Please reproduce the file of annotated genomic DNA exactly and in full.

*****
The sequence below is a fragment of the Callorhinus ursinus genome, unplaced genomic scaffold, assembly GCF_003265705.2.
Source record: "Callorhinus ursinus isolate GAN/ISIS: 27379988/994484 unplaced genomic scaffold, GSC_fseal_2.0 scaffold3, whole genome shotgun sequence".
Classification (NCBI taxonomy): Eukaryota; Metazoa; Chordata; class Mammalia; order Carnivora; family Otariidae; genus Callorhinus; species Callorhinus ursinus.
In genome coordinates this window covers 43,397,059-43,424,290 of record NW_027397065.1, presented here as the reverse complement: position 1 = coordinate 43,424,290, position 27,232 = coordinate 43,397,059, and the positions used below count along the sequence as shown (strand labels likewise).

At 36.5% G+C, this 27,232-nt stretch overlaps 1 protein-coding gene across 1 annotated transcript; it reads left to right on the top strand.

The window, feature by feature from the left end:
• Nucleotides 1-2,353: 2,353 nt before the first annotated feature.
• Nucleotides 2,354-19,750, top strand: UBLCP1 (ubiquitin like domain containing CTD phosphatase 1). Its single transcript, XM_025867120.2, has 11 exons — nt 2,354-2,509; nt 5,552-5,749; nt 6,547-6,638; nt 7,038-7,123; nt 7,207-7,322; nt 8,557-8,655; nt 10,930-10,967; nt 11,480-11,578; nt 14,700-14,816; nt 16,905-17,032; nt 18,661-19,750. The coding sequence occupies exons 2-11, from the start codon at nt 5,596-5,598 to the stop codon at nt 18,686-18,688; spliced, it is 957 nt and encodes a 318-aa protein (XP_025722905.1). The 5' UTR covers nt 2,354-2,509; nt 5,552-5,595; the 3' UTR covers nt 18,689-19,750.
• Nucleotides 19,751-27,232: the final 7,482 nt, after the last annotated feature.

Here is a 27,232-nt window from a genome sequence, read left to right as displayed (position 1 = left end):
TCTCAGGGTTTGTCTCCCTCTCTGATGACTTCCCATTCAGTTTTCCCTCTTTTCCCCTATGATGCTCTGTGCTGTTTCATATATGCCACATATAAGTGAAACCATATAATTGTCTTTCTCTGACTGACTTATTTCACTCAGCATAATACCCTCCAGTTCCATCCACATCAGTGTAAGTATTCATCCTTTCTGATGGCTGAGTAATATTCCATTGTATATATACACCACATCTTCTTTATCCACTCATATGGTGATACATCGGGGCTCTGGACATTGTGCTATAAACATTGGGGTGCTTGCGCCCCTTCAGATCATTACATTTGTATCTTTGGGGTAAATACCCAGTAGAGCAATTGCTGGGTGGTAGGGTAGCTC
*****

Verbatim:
The sequence below is a fragment of the Callorhinus ursinus genome, unplaced genomic scaffold, assembly GCF_003265705.2.
Source record: "Callorhinus ursinus isolate GAN/ISIS: 27379988/994484 unplaced genomic scaffold, GSC_fseal_2.0 scaffold3, whole genome shotgun sequence".
Classification (NCBI taxonomy): Eukaryota; Metazoa; Chordata; class Mammalia; order Carnivora; family Otariidae; genus Callorhinus; species Callorhinus ursinus.
In genome coordinates this window covers 43,397,059-43,424,290 of record NW_027397065.1, presented here as the reverse complement: position 1 = coordinate 43,424,290, position 27,232 = coordinate 43,397,059, and the positions used below count along the sequence as shown (strand labels likewise).

At 36.5% G+C, this 27,232-nt stretch overlaps 1 protein-coding gene across 1 annotated transcript; it reads left to right on the top strand.

The window, feature by feature from the left end:
• Nucleotides 1-2,353: 2,353 nt before the first annotated feature.
• Nucleotides 2,354-19,750, top strand: UBLCP1 (ubiquitin like domain containing CTD phosphatase 1). Its single transcript, XM_025867120.2, has 11 exons — nt 2,354-2,509; nt 5,552-5,749; nt 6,547-6,638; nt 7,038-7,123; nt 7,207-7,322; nt 8,557-8,655; nt 10,930-10,967; nt 11,480-11,578; nt 14,700-14,816; nt 16,905-17,032; nt 18,661-19,750. The coding sequence occupies exons 2-11, from the start codon at nt 5,596-5,598 to the stop codon at nt 18,686-18,688; spliced, it is 957 nt and encodes a 318-aa protein (XP_025722905.1). The 5' UTR covers nt 2,354-2,509; nt 5,552-5,595; the 3' UTR covers nt 18,689-19,750.
• Nucleotides 19,751-27,232: the final 7,482 nt, after the last annotated feature.

Here is a 27,232-nt window from a genome sequence, read left to right as displayed (position 1 = left end):
TCTCAGGGTTTGTCTCCCTCTCTGATGACTTCCCATTCAGTTTTCCCTCTTTTCCCCTATGATGCTCTGTGCTGTTTCATATATGCCACATATAAGTGAAACCATATAATTGTCTTTCTCTGACTGACTTATTTCACTCAGCATAATACCCTCCAGTTCCATCCACATCAGTGTAAGTATTCATCCTTTCTGATGGCTGAGTAATATTCCATTGTATATATACACCACATCTTCTTTATCCACTCATATGGTGATACATCGGGGCTCTGGACATTGTGCTATAAACATTGGGGTGCTTGCGCCCCTTCAGATCATTACATTTGTATCTTTGGGGTAAATACCCAGTAGAGCAATTGCTGGGTGGTAGGGTAGCTC